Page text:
Hie on up to Braddock Heights

Close your eyes. Think about your favorite summer activity. Does your picture-perfect summer day include a trip to the shore? How about a visit to your local amusement park? Perhaps it includes a dip in your community pool, or, heck, maybe even a visit to the bowling alley or roller rink? From the late nineteenth until the middle of the twentieth century, Western Marylander’s could go for a swim in their community pool, spend a day at a small amusement park, or go to a local rolling rink or bowling alley. Or, you know, they could just hop on the trolley, “Hie on up to Braddock” and spend a fun-filled summer day at scenic Braddock Heights, where they could do all that, and more.

Founded in 1896 and situated atop Catoctin Mountain in Frederick County, MD, Braddock Heights was named for its use as a mountain pass by British General Edward Braddock during the Seven Years War. Today a quiet, picturesque unincorporated community, Braddock Heights was once home to a bustling summer resort community that included an amusement park, community pool, scenic overlook, ski resort, and the oldest roller rink in the United States. With all its amenities and attractions, Braddock Heights was a popular day trip and vacation spot for countless Washington County families, who made the trek in trolleys. One of its most popular attractions was its amusement park, which included an observation tower-turned super slide, Ferris wheel, carousel, and mini train. 

One of Braddock Heights most popular attractions was its amusement park, which included an observation tower-turned super slide, carousel, and ferris wheel. Children and adults alike found particular joy in the 40 ft. observation tower, which was built in 1894, but for very different reasons. Built on the peak of high-up Catoctin Mountain, on a clear day, one could look out of the observation tower and see sprawled before them parts of Pennsylvania, West Virginia, and Virginia. While the adults took in the gorgeous view, the kids could grab a piece of wax paper and slide down the observation tower’s sliding board, which was a fan-favorite addition to the structure. Another fan-favorite structure at Braddock Heights was its whimsical carousel, where one could listen to the musical stylings of a band organ, and sit atop one of sixty hand-carved horses, elephants, tigers, giraffes, peacocks and lions. Starting in 1949, one could also ride the 12-car ferris wheel! If you weren’t interested in rides, you could always schlep on over to the casino!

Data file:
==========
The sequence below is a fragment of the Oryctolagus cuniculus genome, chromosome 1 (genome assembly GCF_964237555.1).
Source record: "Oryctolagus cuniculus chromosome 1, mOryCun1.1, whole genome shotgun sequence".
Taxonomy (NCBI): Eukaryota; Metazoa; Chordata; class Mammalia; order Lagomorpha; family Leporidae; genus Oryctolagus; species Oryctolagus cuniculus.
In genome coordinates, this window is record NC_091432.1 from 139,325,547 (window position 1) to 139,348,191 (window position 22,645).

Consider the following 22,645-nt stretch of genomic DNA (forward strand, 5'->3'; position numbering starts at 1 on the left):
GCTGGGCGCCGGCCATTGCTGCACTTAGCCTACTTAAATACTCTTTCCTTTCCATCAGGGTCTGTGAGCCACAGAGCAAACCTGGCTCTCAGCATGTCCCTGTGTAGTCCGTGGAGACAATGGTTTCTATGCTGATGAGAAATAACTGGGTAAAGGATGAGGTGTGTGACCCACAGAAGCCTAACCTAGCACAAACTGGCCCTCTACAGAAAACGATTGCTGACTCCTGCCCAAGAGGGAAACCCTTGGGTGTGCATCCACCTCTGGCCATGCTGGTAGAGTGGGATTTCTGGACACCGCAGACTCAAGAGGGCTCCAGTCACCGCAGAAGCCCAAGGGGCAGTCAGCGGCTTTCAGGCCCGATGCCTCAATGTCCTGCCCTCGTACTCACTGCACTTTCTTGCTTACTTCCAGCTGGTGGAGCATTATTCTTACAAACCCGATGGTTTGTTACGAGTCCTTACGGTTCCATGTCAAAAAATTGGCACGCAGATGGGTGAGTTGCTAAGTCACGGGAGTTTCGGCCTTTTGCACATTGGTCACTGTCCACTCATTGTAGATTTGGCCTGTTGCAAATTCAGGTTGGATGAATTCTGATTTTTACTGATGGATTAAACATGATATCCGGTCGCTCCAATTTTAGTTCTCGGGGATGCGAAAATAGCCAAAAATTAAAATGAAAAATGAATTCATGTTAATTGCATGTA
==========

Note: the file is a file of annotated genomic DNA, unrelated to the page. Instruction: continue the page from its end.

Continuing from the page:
Built in 1909, the Braddock Heights casino building offered fun for the whole family! On the top floor was Stargaze Skateway, a wood-floored roller rink that, until it burnt down in 1998, held the distinction of being the oldest skating rink in the United States! On the bottom floor was a duckpin bowling alley, as well as an arcade with pinball machines and a small movie theater. But that wasn’t all Braddock Heights had to offer…It also had an incredible pool complete with a towering high-dive! 

Today a quiet, picturesque village where no two homes are alike, Braddock Heights was once a noisy, bustling, “in” location for summer fun. With the presence of an amusement park, community pool, scenic overlook, bowling alley, and roller rink, on hot Summer days, Braddock Heights provided variety, and Summer fun for countless Washington County families. In fact, to this day, many Washington Countonians still possess fond memories of days and nights when they and their families would hop on the Hagerstown trolley, and hie on up to Braddock. Have you ever been to Braddock Heights? If so, what is your fondest memory?

Anna C.
Anna C.
Anna Cueto is the Curator of the Washington County Historical Society. She oversees the daily operations and exhibit development of the Miller House Museum, and assists with museum programming and events development and marketing. Anna has a Bachelor's of Arts in History from McDaniel College and a Master's of Library and Information Science in Archives and Information Science from the University of Pittsburgh.